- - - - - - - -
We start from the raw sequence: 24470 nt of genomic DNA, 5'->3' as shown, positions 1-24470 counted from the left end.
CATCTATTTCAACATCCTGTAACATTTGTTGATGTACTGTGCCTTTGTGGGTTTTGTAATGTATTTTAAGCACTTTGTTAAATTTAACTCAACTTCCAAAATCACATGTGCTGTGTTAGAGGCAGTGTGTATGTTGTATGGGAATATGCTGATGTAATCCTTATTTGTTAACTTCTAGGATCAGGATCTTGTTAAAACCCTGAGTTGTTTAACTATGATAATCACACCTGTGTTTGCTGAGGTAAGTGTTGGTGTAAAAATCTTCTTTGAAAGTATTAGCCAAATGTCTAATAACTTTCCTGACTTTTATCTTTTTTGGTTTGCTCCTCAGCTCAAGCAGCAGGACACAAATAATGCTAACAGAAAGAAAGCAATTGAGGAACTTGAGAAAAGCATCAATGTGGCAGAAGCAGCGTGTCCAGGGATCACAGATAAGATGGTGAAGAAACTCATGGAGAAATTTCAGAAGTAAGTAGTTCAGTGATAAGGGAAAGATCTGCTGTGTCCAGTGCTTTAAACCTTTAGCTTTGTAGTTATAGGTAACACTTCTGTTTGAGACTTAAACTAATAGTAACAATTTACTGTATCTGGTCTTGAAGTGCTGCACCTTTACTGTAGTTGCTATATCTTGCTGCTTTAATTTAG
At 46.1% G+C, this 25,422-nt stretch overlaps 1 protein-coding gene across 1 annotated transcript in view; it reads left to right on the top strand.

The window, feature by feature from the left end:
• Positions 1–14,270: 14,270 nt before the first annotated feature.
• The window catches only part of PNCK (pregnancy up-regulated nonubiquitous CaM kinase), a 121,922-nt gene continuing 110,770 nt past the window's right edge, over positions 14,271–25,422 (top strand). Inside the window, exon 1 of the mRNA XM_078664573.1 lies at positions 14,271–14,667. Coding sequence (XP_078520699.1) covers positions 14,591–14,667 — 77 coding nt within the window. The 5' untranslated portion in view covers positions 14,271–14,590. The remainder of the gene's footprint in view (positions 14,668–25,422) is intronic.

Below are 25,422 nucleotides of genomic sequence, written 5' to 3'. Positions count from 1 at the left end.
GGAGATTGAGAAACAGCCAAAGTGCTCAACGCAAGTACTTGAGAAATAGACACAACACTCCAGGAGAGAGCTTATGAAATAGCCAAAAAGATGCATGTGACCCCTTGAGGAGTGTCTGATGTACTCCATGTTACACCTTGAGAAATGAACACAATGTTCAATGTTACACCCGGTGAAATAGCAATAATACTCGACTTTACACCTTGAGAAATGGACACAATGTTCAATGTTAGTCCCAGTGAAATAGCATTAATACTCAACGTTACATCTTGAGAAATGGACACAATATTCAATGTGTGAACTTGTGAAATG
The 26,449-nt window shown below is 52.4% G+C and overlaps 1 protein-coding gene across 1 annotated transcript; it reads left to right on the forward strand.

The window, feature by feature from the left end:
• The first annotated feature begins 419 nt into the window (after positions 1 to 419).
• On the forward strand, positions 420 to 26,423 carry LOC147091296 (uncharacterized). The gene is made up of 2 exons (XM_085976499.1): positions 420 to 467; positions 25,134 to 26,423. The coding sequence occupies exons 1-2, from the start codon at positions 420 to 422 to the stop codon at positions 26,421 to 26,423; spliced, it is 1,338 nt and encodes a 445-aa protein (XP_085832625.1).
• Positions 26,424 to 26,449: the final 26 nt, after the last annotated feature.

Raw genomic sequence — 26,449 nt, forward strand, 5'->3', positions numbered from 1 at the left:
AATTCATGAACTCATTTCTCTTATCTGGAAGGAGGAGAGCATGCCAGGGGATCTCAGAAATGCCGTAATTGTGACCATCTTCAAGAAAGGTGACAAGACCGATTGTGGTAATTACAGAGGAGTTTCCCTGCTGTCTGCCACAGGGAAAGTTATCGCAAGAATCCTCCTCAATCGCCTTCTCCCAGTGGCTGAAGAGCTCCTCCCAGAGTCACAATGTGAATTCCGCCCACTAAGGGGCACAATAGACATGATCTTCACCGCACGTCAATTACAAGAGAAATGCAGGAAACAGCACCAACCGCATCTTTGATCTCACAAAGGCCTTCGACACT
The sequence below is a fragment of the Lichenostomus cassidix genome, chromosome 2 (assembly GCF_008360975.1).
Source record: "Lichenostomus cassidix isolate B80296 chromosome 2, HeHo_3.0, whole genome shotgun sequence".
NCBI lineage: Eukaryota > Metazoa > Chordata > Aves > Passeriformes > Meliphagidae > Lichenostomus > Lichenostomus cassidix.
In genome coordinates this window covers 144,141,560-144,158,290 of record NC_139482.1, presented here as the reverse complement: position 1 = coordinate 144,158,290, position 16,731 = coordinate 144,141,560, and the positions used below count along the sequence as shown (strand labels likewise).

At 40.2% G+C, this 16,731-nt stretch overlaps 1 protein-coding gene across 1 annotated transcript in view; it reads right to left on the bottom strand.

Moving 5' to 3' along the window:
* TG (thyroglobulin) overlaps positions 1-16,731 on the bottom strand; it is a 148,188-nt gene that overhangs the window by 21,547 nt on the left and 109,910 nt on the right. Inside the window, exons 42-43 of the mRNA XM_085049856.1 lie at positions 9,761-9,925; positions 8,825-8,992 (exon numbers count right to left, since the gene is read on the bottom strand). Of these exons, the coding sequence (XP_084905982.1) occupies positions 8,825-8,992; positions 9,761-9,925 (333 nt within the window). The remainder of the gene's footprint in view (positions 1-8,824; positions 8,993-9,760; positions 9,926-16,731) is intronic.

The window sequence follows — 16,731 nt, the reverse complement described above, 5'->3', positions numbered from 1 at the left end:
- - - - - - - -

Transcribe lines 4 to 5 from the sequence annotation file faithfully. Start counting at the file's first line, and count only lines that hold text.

The window, feature by feature from the left end:
• Positions 1–14,270: 14,270 nt before the first annotated feature.